All of the emotions I witnessed as we traveled through the cemetery reminded me of a common practice people in the States have when dealing with the death of a loved one.  Often the family will gather together after a loved one has passed, sometimes with the help of a pastor, priest, rabbi, etc to reminisce and share stories.  As stories are shared, laughter and tears mingle while people share heart warming tales of their lives with this loved one now heaven bound.  The sharing of these wonderful stories give wings to the love and caring these people have for the departed and are believed to be the first steps in the healing process.

The Mexican people share these memories each year during the celebrations that are held from October 31st to November 2nd.  There is much love and many tears combined with thoughts and prayers and, at times, conversations with those who have gone before them.  Below are some of the photographs David took as these gentle people allowed us to catch a glimpse into their “joy” in lives now departed that had touched their hearts. 

I do not know if this is true however Fedirico Garcia Lorca said: “In Span as in Mexico, the dead are more alive than the dead of any other country in the world”.  Truism or not, I would be hard put to disagree after spending the Day of the Dead in Ajijic, Jalisco, Mexico.  Viva Mexico!

The beginning of our tour of a local cemetery in Ajijic, Mexico during the Day of the Dead celebrations.

Each resting place uniquely capturing feelings of those celebrating the life of their loved ones.

This broken cross just caught my eye.

Though some could not afford much, a gentle spray of flowers adorns this unmarked grave.

What a beautiful mixture of colors.

A little more ornate resting place. Yes, that is a poinsettia tree in the foreground.

Another more ornate resting place.

The headstones are interesting.

The mountains in the background add majesty and wonder.

Another headstone.

Another unique resting place. The photograph also gives you an idea of the pathways used to get to each site.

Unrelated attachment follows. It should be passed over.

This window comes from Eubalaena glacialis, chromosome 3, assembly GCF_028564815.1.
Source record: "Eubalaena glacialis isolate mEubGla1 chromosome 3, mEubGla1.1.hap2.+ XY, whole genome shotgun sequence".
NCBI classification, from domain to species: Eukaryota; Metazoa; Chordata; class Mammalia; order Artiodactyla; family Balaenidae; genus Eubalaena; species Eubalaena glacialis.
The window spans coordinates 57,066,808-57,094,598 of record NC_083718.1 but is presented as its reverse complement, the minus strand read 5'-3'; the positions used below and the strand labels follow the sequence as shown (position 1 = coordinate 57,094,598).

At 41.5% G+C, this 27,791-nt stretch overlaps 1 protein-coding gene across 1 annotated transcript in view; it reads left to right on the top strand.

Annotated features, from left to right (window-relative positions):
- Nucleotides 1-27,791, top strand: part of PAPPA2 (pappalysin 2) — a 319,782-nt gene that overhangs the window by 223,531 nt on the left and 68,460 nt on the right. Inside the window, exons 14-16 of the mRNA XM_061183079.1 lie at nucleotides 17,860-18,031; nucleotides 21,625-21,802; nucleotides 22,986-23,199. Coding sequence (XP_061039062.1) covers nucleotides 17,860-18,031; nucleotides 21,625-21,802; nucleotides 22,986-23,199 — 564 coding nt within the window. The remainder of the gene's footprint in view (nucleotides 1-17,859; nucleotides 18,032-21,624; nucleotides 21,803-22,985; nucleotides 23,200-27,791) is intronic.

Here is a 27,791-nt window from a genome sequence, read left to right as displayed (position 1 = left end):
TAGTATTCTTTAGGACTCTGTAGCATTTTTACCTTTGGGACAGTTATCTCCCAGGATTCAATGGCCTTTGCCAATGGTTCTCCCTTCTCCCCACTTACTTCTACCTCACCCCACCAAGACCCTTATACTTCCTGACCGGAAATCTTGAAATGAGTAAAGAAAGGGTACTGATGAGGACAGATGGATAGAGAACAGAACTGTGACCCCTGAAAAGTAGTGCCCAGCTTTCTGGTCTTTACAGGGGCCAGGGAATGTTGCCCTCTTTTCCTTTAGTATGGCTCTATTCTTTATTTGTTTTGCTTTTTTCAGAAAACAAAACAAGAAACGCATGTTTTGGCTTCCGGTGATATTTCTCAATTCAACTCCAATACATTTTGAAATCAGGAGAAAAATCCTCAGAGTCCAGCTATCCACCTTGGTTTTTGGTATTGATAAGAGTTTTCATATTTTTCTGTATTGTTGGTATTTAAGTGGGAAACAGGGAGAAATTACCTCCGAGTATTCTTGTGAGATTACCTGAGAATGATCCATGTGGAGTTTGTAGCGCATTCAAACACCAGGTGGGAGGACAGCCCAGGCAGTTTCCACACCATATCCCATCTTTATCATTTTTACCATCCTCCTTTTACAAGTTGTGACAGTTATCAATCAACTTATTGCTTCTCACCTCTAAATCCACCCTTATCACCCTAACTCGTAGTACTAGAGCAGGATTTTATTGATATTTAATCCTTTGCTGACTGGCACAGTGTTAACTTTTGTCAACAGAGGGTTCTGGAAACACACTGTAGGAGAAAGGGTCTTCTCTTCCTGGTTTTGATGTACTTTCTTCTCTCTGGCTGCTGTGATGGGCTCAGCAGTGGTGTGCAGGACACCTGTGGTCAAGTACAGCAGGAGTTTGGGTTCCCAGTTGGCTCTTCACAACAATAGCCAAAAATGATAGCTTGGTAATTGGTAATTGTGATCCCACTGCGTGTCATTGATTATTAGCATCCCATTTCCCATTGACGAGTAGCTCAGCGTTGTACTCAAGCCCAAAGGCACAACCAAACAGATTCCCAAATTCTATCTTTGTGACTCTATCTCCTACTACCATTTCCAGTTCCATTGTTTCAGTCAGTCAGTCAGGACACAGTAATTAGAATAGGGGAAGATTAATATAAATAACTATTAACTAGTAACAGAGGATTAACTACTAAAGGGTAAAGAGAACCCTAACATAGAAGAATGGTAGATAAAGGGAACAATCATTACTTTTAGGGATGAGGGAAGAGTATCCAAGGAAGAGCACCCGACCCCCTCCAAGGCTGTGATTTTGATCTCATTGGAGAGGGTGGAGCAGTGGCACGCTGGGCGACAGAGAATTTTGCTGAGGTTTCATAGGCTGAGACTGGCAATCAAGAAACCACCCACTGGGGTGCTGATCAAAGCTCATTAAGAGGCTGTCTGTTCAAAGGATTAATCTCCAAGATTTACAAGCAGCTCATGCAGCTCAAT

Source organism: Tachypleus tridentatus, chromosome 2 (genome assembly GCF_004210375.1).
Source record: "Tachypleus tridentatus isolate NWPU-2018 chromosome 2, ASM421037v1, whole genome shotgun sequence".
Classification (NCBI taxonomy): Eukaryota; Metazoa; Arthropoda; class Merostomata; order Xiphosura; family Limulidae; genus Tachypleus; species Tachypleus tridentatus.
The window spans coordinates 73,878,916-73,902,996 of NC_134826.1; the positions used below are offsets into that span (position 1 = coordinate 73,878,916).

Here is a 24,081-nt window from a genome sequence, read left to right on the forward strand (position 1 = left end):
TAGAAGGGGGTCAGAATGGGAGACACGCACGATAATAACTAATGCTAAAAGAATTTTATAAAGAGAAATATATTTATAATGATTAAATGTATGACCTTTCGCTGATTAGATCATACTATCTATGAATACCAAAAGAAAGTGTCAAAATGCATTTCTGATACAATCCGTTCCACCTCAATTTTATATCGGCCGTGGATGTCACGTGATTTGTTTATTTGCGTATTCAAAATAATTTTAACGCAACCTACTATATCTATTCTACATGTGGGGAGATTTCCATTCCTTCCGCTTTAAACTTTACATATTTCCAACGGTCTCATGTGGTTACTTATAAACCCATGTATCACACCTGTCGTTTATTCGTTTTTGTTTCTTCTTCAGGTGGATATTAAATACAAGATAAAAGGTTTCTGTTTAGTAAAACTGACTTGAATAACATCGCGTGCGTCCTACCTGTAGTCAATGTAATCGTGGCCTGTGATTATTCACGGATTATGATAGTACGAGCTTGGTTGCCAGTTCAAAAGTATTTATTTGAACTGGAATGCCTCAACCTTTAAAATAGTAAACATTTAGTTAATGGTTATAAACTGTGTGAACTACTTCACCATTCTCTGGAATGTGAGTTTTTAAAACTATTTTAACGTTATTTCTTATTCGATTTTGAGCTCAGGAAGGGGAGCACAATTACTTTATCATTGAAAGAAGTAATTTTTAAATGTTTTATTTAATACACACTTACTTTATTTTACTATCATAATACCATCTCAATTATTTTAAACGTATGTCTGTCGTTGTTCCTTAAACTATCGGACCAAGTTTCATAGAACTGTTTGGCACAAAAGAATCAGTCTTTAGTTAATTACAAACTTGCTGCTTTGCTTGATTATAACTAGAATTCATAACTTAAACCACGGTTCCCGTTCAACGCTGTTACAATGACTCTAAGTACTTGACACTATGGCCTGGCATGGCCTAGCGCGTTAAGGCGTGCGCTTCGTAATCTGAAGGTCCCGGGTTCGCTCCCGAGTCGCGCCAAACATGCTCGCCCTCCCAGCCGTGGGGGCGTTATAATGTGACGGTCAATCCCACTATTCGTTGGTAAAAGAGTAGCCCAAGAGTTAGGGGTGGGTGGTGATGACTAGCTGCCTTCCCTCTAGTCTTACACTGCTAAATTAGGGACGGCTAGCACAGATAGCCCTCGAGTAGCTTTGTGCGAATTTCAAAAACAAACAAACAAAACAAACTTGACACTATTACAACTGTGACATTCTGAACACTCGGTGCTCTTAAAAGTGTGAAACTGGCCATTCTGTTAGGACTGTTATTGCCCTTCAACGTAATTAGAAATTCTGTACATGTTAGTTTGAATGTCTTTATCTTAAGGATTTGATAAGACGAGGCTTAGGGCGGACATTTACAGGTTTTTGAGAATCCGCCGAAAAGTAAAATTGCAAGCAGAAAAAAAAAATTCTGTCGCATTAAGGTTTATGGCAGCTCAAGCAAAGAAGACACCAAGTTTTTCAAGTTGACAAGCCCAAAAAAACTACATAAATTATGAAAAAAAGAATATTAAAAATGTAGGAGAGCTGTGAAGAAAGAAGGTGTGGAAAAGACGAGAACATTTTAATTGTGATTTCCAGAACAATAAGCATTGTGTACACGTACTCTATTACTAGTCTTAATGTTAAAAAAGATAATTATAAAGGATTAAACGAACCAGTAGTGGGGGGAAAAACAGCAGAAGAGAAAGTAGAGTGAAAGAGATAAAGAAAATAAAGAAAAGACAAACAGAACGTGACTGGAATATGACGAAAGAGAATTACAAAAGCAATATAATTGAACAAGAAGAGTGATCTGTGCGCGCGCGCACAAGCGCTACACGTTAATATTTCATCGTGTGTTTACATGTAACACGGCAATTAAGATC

More color mixed in with the lush green surroundings.

A gentle remembrance of a loved one missed.

Yet another site with the beautiful mountains in the background.

An interesting headstone.

I leave you with this shot David took, not in the cemetery but in the home of some friends, prior to leaving to visit the cemetery. A piece of art work hanging on the wall captured in this fascinating manor.

Visit the BoomerstoMexico Photo Store at http://boomerstomexico.com/mexico-photos/ , to see more of the beauty of Ajijic Mexico in David’s photos.  David’s latest piece exhibiting now at the Ajijic Society of the Arts show can be seen more closely when you visit the online store. 


3 Responses  
  • Les writes:
    November 9th, 20109:05 pmat

    The guy stepped off of the curb into traffic, Susie.

    Erin, what you’ve said is so true. Wow, talk about reservations … 3 plots in 2 cities!

    Thanks for both of your comments.

  • Susie writes:
    November 9th, 20108:33 pmat

    Was the guy reading the newspaper in the middle of the road or what; that’s what I wanna know?

  • Elin Lawrence writes:
    November 9th, 20107:25 pmat

    So many people in the US hardly ever visit their family plot or cemetery. What a beautiful Mexican tradition to honor the dead and enjoy family and friends while doing so. In this day and ago with families living all over the world, the family plot concept really is changing. There is room for my remains in 3 cemeteries, 2 in NY and one in CT, but hopefully when my time has come my ashes will be spread in the ocean , a place I love.